The US is finally reopening after more than a year of COVID-19 restrictions, but some things may never be the same.

In the spring of 2020, as people locked down to slow the spead of the coronavirus, retailers adjusted schedules to make extra time for cleaning stores. Restaurants and shops with 24 hour operating schedules were most affected. Walmart adjusted hours so stores could close early for nightly cleanings, and 7-Eleven recommended owners close at midnight. Not all McDonald’s were open 24 hours before the pandemic, but many closed dining rooms and shortened hours as safety precautions.

Restrictions are finally lifting as more of the population gets vaccinated, but conditions aren’t what they were before, making it unlikely stores will return to 24/7 hours any time soon. Workers are hesitant to take on the risks of nighttime schedules, people have changed their shopping habits during and pandemic, and the labor shortage is making staffing stores and restaurants extremely difficult.

Nearly half of all US restaurants say they are “severely understaffed,”and even getting applicants in the door has been a struggle. Some chains are turning to large-scale hiring events to screen swaths of candidates at once, with perks like cash just for showing up and drive-thru interviews at some stores.

7-Eleven, which has thousands of locations run by franchisees, told owner-operators to return to pre-pandemic hours in May.

The National Coalition of Associations of 7-Eleven Franchisees (NCASEF), which represents about 7,200 US locations, sent a letter to corporate leaders saying the shortage of workers and higher operating costs have led to a “very dire” situation.

Staying open for longer hours, as the company has instructed owners to do by May 24, isn’t feasible, they said. Franchisees say finding staff for overnight shifts is “extremely challenging,” and overnight sales do not necessarily cover the costs of labor.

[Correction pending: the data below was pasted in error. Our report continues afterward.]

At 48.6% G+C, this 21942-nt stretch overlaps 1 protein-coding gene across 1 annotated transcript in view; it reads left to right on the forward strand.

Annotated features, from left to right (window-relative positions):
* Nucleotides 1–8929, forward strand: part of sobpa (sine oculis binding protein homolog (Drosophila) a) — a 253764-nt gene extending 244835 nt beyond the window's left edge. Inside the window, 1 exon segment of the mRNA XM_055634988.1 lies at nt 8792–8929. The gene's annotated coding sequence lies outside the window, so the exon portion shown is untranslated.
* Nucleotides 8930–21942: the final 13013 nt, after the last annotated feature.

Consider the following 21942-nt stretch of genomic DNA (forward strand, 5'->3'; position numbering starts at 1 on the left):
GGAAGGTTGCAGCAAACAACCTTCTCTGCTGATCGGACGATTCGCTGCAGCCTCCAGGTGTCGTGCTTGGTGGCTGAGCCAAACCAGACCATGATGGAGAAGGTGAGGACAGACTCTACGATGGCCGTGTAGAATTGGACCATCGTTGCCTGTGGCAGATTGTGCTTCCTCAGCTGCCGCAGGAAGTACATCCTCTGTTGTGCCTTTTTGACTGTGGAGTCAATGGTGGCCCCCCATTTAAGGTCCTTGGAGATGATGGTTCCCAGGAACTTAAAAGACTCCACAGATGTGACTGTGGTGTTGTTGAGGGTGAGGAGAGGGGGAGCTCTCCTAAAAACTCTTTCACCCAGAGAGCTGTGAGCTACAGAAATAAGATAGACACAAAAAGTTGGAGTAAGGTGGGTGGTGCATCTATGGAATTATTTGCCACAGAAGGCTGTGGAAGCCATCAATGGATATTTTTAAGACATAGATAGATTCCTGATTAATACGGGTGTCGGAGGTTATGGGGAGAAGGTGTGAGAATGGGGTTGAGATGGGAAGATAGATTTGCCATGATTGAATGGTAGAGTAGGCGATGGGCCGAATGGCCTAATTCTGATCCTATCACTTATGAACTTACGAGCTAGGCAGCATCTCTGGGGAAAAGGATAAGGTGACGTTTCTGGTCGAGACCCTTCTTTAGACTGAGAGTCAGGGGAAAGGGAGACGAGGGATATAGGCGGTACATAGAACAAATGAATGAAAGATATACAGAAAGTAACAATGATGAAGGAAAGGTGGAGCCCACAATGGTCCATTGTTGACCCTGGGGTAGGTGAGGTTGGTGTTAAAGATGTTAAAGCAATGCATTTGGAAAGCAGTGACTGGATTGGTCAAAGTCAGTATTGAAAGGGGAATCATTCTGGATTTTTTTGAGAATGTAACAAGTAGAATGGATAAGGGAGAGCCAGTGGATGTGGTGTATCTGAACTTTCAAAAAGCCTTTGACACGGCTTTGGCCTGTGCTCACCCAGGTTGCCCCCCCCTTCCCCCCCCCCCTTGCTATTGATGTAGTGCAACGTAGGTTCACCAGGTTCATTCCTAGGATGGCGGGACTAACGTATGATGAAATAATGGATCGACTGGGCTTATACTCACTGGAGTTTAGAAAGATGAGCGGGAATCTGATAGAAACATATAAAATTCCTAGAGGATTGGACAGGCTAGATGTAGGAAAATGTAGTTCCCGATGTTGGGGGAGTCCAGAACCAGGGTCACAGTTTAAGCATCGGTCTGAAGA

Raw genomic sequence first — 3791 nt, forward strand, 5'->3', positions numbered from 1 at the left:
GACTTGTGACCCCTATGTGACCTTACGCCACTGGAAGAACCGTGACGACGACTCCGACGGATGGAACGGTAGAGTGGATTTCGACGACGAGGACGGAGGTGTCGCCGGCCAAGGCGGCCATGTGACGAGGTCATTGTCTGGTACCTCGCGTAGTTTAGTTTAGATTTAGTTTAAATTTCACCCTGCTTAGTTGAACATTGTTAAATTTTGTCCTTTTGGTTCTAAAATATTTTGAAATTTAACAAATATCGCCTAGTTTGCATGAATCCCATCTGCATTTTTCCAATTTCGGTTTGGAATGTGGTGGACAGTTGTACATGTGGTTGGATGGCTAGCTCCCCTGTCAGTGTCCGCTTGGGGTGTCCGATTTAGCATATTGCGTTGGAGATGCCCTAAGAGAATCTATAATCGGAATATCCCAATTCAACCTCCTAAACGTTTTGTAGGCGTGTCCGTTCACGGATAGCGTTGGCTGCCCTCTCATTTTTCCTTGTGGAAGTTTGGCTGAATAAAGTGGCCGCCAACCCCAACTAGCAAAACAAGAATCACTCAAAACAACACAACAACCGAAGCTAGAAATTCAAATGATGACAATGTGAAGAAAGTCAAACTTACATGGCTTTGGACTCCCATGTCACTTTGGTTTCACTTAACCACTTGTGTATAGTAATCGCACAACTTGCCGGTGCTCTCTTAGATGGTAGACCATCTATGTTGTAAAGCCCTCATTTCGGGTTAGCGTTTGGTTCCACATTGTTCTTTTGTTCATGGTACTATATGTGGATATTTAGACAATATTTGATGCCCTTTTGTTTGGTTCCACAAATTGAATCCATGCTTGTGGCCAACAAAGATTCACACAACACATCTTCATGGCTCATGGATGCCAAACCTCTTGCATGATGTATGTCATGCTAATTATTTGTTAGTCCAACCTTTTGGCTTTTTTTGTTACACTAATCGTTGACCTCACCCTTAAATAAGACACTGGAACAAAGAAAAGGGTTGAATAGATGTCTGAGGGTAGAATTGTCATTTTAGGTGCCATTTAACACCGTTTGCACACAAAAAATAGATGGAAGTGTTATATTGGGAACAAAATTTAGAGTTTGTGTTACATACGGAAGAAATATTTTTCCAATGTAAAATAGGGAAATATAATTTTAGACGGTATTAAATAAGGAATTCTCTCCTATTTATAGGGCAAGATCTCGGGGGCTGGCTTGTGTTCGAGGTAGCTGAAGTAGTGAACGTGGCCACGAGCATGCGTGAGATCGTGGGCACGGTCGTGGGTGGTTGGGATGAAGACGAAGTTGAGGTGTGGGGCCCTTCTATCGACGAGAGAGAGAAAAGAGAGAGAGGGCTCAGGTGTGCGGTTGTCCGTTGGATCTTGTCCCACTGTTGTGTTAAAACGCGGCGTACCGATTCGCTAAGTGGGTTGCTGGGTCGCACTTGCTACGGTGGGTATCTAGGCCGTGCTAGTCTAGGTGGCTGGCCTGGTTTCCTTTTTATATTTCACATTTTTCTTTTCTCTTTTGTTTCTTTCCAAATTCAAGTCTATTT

Low traffic overnight hours can also bring risks of theft, violence, and intoxicated drivers, which may not be worth it to many operators or workers.

McDonald’s, which just announced plans to raise wages at company-owned restaurants, is suffering from many of the same issues. Franchisees who can’t find staff to cover hours largely blame enhanced unemployment benefits.

“Why work when you can get more staying home?” one McDonald’s franchisee previously told Insider. “Stimulus and unemployment are killing the workforce.” At least one location has resorted to offering $50 payments for interviewing, and another in Fayetteville, North Carolina, is reportedly offering a $500 signing bonus. Some locations, though, are back to 24 hour service.

For retailers with a franchise model, operators and corporate have different incentives, Mark Kalinowski of Kalinowski Equity Research told Insider. From an operator standpoint, franchisees like the 7-Eleven letter signees “might sell at night, but not profitably,” Kalinowski said. Meanwhile, corporate is incentivized to push for more royalties that could come from longer hours.

Walmart has extended shopping hours from the original cut last March. US stores closed by 8:30 pm as of March 2020, and in November 2020 Walmart adjusted scheduled again so that stores would stay open until 11 pm, but there has been no indication of plans to further expand back to 24 hour operation. Walmart did not respond to Insider’s request for comment.

While 24/7 shopping and dining is unlikely to return any time soon, experts aren’t convinced its’ gone forever. In the short term, a lack of workers will make it difficult for businesses to expand hours, Kalinowski told Insider, but “if there’s consumer demand, operators will figure out how to make it happen.”

While Kalinowski thinks extended hours will make a “substantial return,” experts are unsure when to expect these changes.

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